Environment & Urbanization

World leading environmental and urban studies journal

Drivers of Climate Change in Urban India: Social Values, Lifestyles, and Consumer Dynamics in an Emerging Megacity

Lutz Meyer-Ohlendorf




The emerging megacity of the book’s title is Hyderabad, a quickly growing city of about 9 million people in the southern Indian state of Telangana.

Drivers of Climate Change in Urban India, which developed from a PhD thesis, focuses on the climate change impacts of lifestyles in Hyderabad. Meyer-Ohlendorf surveyed 600 respondents to learn about the emissions associated with various types of consumption, such as electricity and motorized transport use. Hyderabad’s residents aren’t major users of air conditioning or flights, and while the greenhouse gas emissions of its middle class are rising rapidly, they’re still a fraction of middle-class emissions in wealthier countries.

The book is very interested in theoretical and methodological aspects, and devotes plenty of attention to the lifestyle typology developed by the author. He reviews different approaches for quantifying income and consumption. Meyer-Ohlendorf also lays out in detail Hyderabad’s historical and economic context and the effects of urbanization on India’s climate policy. This creates a picture of larger social forces behind individual carbon footprints, and of each step of the author’s methodological journey. For instance, he explains how and why he constructed “mentalities” as a unit of analysis, and how he linked survey responses to attitudes of hedonism or thrift.

Ultimately, “The results of this study show that income, apart from personal and household wealth, has the most significant impact on individual carbon footprints” (page 245). However, there isn’t a uniform correlation between higher incomes and more carbon-intensive behaviours. For instance, the research found that higher incomes were associated with less meat consumption, likely for religious reasons.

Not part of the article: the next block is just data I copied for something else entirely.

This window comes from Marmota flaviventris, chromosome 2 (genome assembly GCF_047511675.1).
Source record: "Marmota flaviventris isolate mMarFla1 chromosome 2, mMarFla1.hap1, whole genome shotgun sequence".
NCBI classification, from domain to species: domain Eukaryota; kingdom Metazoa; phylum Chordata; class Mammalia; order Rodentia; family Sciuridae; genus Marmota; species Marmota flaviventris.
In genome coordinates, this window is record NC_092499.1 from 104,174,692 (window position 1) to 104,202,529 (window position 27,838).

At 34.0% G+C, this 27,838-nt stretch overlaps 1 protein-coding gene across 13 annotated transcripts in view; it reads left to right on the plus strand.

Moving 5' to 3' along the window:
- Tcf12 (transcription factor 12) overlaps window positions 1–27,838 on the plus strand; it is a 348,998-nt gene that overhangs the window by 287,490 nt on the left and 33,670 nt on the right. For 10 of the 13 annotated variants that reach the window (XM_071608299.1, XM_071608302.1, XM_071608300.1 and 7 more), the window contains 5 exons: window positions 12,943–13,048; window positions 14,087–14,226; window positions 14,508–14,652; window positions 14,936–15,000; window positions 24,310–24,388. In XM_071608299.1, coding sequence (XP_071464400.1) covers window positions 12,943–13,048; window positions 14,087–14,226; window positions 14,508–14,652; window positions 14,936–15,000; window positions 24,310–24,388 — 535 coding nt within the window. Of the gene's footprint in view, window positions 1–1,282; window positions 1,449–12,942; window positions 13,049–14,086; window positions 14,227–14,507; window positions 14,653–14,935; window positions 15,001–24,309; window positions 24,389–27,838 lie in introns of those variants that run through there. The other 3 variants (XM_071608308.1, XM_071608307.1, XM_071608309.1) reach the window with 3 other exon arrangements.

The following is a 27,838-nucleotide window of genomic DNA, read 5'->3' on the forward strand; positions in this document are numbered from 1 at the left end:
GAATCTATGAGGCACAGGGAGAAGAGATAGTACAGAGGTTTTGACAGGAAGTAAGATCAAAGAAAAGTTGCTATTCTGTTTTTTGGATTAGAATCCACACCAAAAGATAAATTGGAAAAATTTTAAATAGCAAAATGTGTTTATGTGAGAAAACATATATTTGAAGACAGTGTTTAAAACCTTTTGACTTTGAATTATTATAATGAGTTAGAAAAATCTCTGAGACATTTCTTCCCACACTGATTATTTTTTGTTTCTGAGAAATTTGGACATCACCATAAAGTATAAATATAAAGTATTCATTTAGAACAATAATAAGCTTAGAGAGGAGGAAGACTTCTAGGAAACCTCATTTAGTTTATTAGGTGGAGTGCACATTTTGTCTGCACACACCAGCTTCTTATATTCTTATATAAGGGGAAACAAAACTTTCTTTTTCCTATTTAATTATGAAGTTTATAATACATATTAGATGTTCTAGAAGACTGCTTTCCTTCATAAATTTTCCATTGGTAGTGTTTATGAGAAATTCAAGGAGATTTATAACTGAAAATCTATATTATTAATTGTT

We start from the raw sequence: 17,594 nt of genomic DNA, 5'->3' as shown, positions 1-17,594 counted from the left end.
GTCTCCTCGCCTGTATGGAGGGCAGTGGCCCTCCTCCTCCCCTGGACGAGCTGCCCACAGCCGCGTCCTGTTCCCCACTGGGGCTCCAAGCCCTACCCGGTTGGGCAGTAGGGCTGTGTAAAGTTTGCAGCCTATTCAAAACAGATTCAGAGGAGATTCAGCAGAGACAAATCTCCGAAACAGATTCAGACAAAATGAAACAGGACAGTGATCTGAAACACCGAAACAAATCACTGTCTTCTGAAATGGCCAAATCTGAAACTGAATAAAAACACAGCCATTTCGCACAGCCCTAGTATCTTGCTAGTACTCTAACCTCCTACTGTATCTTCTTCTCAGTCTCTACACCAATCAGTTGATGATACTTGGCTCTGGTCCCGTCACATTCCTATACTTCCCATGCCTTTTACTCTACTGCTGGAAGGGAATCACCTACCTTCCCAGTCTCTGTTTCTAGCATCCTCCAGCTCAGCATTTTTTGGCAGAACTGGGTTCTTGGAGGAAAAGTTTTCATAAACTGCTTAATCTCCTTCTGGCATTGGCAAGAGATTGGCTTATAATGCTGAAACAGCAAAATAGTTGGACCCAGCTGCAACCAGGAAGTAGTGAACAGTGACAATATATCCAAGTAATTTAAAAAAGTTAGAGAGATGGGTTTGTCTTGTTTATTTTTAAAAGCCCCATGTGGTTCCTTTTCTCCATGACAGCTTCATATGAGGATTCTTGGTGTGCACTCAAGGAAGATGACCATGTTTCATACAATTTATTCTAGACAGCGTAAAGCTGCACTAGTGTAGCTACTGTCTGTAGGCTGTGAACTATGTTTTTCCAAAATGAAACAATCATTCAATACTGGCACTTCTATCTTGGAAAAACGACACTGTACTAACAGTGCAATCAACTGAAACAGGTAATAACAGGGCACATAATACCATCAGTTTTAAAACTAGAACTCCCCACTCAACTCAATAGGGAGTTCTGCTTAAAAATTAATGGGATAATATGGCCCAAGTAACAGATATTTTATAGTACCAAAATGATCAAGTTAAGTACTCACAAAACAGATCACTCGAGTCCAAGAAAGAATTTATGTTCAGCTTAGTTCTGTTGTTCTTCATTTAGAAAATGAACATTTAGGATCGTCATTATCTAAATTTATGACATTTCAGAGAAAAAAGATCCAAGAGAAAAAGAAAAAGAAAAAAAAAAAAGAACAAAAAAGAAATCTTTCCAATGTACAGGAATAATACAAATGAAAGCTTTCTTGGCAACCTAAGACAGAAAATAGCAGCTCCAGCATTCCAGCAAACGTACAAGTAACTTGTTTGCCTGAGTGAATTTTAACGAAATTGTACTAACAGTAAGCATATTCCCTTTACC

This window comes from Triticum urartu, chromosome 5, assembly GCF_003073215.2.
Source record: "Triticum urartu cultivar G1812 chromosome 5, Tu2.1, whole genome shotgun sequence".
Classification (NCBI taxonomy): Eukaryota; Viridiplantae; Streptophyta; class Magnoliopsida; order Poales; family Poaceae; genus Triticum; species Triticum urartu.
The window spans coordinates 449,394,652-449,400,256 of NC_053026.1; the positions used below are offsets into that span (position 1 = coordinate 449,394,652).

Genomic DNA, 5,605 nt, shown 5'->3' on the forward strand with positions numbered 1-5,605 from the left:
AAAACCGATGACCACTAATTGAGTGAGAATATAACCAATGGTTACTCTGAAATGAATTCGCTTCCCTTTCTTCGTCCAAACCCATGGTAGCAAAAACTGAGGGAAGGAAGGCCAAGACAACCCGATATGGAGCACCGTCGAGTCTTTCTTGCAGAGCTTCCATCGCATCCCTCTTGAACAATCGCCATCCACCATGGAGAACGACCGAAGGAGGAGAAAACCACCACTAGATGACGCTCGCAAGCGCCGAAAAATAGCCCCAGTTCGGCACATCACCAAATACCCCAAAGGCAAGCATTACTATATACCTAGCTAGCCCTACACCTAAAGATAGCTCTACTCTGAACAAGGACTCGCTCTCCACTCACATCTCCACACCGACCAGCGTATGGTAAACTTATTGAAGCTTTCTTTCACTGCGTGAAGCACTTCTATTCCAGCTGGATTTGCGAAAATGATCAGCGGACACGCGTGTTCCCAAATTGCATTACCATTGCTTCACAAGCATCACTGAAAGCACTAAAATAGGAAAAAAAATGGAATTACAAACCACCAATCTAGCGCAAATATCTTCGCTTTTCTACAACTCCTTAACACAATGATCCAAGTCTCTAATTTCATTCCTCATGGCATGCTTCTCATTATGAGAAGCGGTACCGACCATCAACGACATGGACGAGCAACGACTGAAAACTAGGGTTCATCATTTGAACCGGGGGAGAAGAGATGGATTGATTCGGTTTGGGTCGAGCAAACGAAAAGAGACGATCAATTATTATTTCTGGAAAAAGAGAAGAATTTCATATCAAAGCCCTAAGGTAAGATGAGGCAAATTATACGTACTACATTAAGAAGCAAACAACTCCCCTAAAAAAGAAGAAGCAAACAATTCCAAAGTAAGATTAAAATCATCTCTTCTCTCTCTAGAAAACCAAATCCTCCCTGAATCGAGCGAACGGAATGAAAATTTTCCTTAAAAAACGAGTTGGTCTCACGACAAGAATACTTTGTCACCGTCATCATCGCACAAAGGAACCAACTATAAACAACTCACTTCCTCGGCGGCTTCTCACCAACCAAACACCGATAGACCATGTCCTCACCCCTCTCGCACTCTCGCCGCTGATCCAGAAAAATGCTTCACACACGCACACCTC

Drivers of Climate Change in Urban India appears most useful for social scientists studying climate change, or climate scientists interested in social and cultural impacts on emissions, especially those looking to apply a mixture of quantitative and qualitative research tools in specific urban settings.


Further reading:

Bhushan, Chandra (2018), A Commentary on Consumption: Rich Indians versus Rich (and Poor) Americans, Centre for Science and Environment, available at https://www.cseindia.org/a-commentary-on-consumption-rich-indians-versus....

Revi, Aromar (2008), “Climate change risk: an adaptation and mitigation agenda for Indian cities”, Environment and Urbanization Vol 20, No 1, pages 207–229, available at https://journals.sagepub.com/doi/pdf/10.1177/0956247808089157.

Satterthwaite, David (2009), “The implications of population growth and urbanization for climate change”, Environment and Urbanization Vol 21, No 2, pages 545–567, available at https://journals.sagepub.com/doi/pdf/10.1177/0956247809344361.


Book note prepared by Christine Ro

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